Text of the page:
In T&T: CL Financial shareholders to hold meeting on May 14

2 May 2012


No doubt that this will be one of the most highly anticipated general meetings in recent times.

Shareholders of the financially troubled CL Financial group are due to meet in an extraordinary general meeting on May 14 to discuss the proposal by the Government to extend the shareholders agreement that expires next month. The notice of the extraordinary general meeting was published on Monday, exactly two weeks before the meeting, which is due to be held in the Clico Box at the Queen’s Park Oval starting at 5 pm.

The agenda of the CL Financial shareholders’ meeting is to consider the financial position of the company and the extension of the shareholders’ agreement between the Government and the group. In the three-year shareholders’ agreement, which was signed by the Government and CL Financial on June 12, 2009, it was agreed that the Government would have the right to appoint four directors on the seven-member CL Financial board.

By providing the Government with a majority on the CL Financial board, the agreement gave the Government control over the asset-rich conglomerate for a three year period, which ends on June 12. In answering questions  at the Angostura annual general meeting on Friday, CL Financial’s government-appointed chairman, Gerald Yetming said that the Government would be making a claim on the group to recover the billions of dollars that the group has received from the State since the collapse of Clico and Clico Investment Bank in January 2009.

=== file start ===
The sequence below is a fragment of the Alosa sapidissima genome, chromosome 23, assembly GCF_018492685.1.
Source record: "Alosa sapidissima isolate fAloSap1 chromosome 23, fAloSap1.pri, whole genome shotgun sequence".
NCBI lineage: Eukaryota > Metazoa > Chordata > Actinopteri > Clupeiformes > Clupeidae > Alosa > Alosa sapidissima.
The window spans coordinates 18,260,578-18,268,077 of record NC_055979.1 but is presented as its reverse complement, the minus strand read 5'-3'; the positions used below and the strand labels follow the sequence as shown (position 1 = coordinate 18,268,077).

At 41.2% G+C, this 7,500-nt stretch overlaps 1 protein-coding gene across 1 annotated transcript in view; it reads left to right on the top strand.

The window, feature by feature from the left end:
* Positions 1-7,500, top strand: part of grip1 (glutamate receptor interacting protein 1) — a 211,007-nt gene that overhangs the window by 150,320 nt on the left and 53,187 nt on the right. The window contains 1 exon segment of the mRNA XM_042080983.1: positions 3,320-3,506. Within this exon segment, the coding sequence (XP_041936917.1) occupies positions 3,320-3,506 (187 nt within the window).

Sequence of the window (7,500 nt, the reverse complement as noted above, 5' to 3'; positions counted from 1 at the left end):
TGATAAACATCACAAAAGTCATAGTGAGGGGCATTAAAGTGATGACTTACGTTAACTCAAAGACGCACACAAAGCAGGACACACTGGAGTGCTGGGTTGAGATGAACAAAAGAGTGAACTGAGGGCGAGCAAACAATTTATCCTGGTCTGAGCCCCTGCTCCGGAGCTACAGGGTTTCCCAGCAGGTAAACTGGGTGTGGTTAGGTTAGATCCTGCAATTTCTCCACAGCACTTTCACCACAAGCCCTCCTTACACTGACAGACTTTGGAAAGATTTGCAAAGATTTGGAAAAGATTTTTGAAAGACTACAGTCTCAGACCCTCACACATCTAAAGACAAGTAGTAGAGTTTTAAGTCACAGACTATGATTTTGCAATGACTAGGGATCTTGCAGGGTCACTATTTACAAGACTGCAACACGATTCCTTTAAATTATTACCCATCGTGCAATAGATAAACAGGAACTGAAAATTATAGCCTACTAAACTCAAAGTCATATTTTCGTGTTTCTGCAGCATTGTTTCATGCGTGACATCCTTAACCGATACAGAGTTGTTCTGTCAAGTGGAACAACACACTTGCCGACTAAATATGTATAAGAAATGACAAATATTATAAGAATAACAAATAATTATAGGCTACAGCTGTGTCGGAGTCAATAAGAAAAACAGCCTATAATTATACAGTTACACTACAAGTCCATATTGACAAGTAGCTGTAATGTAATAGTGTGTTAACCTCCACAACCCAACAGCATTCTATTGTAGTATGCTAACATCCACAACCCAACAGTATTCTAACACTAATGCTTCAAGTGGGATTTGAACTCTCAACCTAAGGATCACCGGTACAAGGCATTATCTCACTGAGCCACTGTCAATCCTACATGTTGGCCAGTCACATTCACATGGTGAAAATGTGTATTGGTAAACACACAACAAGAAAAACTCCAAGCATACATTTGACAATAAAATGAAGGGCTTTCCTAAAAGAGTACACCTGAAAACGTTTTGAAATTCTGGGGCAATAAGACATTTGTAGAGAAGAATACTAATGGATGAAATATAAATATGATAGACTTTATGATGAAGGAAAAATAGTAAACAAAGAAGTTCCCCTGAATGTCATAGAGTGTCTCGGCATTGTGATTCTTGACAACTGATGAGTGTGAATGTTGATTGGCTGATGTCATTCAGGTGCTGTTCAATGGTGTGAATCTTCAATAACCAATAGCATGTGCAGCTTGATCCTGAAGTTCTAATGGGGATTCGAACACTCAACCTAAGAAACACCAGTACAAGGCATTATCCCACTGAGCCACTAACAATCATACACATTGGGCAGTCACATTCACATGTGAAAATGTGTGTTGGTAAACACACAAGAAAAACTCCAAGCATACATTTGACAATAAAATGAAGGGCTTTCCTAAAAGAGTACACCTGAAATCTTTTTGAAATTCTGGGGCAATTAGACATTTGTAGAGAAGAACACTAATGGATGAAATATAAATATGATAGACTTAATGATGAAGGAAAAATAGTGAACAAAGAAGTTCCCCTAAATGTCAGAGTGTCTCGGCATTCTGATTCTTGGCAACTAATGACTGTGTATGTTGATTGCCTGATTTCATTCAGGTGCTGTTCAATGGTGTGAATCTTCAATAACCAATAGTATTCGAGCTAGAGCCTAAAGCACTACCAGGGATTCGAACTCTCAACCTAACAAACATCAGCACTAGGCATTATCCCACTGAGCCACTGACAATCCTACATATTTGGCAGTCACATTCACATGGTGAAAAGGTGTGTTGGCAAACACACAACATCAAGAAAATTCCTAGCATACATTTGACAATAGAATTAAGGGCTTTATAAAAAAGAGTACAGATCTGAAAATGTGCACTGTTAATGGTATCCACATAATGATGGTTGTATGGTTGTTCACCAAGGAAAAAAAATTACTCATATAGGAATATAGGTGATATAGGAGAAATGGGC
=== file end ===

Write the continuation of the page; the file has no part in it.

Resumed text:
Yetming said there was a recognition that the settlement of the Government’s claims was not likely to be concluded before the June 12, 2012, deadline “and therefore there is an understanding that the agreement will be extended for a period by a shareholders’ meeting of CL Financial.”

CL Financial, which was established in 1993 as a holding company for Clico, is 100 per cent owned by its 325 shareholders—many of whom are former employees and policyholders of Clico or the family members of former employees and policyholders.

According to Clico’s 2009 audited annual report, on September 10, 2009: “The Government injected additional capital into the company by the acquisition of ordinary shares and preference shares. This transaction resulted in GORTT’s ownership of 49 per cent of the share capital of the company.”

The Government’s ownership of 49 per cent of Clico is being challenged by the German minority shareholders of Methanol Holdings (Trinidad) Ltd at an international arbitration in London this month. Consolidated Energy Ltd—comprising MAN Ferrostaal, Helm and Proman—are claiming that the Government’s acquisition of 49 per cent of Clico in effect changed to the ownership of MHTL since Clico owns 56.53 per cent of the methanol group.

The agreements that established MHTL allow the minority shareholders to acquire the majority stake if there is a change of ownership.

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